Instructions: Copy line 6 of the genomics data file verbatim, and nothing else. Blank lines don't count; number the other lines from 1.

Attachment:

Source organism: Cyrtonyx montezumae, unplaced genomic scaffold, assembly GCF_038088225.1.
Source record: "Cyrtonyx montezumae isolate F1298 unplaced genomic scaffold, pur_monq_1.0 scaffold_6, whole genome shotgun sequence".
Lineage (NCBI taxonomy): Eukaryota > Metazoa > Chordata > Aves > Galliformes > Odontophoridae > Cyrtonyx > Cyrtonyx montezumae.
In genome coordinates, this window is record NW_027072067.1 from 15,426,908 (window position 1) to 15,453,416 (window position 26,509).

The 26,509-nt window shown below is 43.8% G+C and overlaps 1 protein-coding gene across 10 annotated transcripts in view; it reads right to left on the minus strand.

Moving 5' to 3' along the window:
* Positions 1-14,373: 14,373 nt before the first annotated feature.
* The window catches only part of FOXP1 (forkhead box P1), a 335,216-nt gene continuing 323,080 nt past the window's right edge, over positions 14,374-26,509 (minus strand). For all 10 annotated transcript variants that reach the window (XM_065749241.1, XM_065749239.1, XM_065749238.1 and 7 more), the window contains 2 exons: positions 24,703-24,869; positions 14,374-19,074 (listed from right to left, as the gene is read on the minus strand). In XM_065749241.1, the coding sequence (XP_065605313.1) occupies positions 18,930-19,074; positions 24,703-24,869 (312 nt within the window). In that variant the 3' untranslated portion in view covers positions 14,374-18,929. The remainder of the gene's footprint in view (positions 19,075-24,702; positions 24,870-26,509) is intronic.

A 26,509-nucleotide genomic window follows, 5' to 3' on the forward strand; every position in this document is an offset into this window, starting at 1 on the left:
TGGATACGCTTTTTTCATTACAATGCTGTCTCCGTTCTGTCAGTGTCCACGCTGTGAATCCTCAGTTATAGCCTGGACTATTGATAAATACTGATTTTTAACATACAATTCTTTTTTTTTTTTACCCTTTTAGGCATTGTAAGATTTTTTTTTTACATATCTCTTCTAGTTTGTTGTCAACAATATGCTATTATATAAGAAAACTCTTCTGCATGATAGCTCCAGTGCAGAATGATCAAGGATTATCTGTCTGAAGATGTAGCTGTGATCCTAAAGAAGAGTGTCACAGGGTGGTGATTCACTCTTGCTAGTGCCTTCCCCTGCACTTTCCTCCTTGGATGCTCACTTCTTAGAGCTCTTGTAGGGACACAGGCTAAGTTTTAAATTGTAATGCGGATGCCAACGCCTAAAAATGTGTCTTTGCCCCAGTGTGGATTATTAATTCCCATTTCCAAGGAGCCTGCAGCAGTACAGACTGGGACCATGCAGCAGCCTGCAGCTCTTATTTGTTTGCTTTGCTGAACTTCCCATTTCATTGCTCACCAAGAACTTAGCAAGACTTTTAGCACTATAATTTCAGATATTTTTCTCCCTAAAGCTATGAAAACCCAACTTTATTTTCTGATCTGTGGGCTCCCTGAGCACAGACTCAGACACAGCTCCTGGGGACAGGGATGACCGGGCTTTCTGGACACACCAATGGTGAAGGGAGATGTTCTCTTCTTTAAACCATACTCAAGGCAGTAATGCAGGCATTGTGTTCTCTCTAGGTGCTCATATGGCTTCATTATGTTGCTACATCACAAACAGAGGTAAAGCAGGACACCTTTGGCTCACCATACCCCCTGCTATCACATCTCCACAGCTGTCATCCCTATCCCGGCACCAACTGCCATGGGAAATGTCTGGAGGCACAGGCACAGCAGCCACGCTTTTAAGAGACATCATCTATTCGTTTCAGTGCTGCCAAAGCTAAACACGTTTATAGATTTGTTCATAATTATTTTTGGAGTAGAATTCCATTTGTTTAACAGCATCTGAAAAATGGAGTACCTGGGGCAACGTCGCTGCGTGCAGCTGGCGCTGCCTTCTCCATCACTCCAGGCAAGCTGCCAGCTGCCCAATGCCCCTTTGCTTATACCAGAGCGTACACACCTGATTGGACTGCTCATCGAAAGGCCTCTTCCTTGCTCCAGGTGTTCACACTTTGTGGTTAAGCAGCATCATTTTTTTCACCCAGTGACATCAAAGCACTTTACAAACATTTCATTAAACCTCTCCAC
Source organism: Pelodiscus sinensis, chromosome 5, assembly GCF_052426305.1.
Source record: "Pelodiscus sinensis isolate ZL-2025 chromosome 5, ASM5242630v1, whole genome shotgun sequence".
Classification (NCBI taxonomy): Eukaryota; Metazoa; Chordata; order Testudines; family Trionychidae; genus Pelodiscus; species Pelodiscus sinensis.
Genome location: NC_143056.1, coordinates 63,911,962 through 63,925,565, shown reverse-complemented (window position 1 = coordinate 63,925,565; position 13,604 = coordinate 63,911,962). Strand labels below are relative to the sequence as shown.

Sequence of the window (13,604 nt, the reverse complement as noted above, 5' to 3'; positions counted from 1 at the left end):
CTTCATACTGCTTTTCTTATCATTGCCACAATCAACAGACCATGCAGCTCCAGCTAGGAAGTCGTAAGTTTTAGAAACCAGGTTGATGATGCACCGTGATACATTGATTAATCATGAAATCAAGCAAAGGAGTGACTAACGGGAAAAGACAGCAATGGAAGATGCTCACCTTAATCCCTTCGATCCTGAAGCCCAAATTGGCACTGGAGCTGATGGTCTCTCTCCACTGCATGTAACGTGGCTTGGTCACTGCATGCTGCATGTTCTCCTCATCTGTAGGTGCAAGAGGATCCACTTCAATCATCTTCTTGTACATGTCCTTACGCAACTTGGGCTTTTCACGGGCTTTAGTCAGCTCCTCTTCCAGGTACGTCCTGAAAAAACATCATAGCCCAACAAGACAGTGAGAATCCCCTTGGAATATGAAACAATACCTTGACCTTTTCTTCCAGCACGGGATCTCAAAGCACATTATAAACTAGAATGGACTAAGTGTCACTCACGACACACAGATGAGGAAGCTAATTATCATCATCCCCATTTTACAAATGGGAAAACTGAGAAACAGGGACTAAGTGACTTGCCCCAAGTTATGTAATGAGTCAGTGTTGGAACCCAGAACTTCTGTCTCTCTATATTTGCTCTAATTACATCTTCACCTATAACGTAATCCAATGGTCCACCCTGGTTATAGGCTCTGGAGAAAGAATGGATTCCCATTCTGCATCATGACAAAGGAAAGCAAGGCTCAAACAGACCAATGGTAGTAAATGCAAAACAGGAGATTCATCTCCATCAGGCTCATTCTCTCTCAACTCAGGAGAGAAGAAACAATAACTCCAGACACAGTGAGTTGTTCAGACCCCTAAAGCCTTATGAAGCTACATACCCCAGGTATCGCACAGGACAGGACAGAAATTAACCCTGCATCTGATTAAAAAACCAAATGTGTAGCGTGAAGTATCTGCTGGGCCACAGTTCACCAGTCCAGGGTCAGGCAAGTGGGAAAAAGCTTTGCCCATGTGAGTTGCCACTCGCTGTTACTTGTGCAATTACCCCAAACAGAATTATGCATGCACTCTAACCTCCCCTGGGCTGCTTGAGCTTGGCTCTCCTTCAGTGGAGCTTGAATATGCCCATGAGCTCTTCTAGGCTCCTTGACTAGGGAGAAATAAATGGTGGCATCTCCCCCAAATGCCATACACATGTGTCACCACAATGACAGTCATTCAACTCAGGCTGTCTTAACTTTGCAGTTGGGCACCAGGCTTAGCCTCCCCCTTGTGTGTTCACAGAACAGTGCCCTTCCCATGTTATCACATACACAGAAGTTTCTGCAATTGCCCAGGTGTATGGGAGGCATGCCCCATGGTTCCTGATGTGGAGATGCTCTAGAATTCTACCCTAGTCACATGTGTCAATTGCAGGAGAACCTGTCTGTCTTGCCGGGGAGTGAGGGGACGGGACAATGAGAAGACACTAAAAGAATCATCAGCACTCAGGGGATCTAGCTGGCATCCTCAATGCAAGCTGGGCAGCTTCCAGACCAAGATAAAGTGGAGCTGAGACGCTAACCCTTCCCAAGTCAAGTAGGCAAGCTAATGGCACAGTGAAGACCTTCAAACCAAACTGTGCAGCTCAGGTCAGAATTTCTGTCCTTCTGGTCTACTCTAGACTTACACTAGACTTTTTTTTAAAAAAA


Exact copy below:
Moving 5' to 3' along the window: